The only way our genes actually change is through mutation. A mutation is a permanent change in the sequence of the DNA molecule. A genetic mutation is a permanent change in the DNA sequence that encodes a gene. DNA is constantly mutating, because of environmental damage, chemical degradation, genome instability and errors in DNA copying or repair [1: p97]. Still, the actual rate of DNA mutation is about 1 in 30 million base pairs [2]. So DNA is very stable, and changes for a number of reasons, only some of which are related to our external environment. And as I alluded to just before, slightly tongue-in-cheek, our responses are not the main contributor to these environmental influences, unless we deliberately expose ourselves to ionizing radiation or smoke cigarettes. Our DNA does not change because of our thought processes as Dr Leaf advocates [3].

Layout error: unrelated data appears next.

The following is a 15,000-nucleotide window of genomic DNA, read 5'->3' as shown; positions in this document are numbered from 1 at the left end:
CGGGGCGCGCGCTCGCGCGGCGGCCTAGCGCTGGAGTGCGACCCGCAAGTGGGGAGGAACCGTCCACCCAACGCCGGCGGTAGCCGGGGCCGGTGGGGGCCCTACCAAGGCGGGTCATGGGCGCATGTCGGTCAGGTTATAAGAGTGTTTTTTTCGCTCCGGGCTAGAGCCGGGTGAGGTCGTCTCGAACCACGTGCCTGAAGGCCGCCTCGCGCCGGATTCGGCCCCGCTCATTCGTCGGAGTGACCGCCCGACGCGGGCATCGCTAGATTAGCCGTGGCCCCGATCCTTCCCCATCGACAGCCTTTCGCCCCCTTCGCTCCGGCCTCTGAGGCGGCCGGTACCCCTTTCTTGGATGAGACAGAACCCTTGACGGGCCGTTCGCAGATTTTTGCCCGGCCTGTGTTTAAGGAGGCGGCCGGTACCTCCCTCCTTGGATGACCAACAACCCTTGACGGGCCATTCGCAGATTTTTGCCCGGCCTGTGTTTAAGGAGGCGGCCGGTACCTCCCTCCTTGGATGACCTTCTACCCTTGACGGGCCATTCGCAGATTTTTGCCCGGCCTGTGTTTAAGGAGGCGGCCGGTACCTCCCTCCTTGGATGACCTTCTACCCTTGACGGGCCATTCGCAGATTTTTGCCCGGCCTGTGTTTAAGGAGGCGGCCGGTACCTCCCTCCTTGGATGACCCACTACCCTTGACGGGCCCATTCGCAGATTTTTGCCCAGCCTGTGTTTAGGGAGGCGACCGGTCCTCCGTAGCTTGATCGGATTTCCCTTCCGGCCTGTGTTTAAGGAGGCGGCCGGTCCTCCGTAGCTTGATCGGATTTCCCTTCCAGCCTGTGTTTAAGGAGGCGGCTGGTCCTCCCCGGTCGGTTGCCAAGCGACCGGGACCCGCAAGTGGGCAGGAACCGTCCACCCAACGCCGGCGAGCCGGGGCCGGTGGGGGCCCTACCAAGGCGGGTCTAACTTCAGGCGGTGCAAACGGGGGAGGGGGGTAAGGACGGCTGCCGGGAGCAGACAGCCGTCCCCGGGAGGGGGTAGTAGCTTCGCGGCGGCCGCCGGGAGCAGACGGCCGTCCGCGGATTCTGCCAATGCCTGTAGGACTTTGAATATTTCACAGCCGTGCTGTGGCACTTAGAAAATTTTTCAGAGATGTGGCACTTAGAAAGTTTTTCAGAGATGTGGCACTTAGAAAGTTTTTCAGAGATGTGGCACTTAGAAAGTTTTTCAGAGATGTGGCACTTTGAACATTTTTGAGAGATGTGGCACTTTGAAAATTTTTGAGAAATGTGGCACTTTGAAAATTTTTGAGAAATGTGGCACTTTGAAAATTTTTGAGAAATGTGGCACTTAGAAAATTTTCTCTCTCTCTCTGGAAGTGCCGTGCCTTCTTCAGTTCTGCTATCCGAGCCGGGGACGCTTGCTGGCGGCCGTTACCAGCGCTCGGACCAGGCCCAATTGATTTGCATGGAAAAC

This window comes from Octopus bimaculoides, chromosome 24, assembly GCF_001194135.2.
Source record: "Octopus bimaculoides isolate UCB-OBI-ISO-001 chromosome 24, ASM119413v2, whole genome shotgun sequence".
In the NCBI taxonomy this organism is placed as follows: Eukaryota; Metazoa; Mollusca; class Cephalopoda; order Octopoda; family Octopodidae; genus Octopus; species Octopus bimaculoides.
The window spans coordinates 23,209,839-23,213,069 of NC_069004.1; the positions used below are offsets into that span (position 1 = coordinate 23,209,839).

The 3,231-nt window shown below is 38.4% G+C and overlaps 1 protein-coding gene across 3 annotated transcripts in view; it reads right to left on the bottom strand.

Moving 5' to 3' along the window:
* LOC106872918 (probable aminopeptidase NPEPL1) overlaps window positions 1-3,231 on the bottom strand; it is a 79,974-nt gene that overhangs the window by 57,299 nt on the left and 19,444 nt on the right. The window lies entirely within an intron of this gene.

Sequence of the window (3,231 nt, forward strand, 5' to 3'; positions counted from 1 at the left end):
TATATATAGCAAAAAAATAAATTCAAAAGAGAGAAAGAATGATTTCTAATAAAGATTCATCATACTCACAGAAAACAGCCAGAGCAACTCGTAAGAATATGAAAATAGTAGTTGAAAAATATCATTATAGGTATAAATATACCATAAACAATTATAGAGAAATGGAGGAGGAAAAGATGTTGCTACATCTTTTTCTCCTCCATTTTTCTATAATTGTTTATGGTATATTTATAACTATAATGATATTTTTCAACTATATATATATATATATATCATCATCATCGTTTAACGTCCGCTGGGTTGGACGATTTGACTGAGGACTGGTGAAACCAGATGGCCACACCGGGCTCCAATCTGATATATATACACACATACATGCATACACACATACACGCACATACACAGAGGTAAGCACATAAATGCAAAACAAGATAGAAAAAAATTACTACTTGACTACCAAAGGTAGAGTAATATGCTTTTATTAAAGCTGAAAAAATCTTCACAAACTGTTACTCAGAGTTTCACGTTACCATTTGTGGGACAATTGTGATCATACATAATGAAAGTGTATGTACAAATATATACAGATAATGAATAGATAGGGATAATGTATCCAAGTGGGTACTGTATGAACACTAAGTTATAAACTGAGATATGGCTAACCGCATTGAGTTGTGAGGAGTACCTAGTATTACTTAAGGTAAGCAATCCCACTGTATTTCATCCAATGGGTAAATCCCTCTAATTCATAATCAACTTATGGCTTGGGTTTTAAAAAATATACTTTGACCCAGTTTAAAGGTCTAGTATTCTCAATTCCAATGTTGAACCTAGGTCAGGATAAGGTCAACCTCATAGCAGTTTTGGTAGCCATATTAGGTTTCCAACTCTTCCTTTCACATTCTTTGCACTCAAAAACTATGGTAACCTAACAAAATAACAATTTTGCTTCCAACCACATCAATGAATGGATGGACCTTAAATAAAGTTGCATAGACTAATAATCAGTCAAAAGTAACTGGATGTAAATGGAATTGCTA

What does change more readily is the expression of those genes. Gene expression is the cell machinery reading the genes and making the proteins that the genes encode. The genes are expressed to make the proteins needed for the cell to maintain its function. Which genes are expressed is dependant on the cell’s stage of development and the environment it finds itself in. For example, when the body encounters a high level of dietary iron, a series of steps activates a gene to promote the production of ferritin, a protein that helps to carry iron in the blood stream [1: p375-6]. Gene expression isn’t solely dependent on our environment though, because an embryo is expressing genes like crazy in order to make the proteins to build a human being, but the gene expression in an embryo is largely following a pre-determined time course, not the environment [4] (and certainly not because of responses to life’s experiences).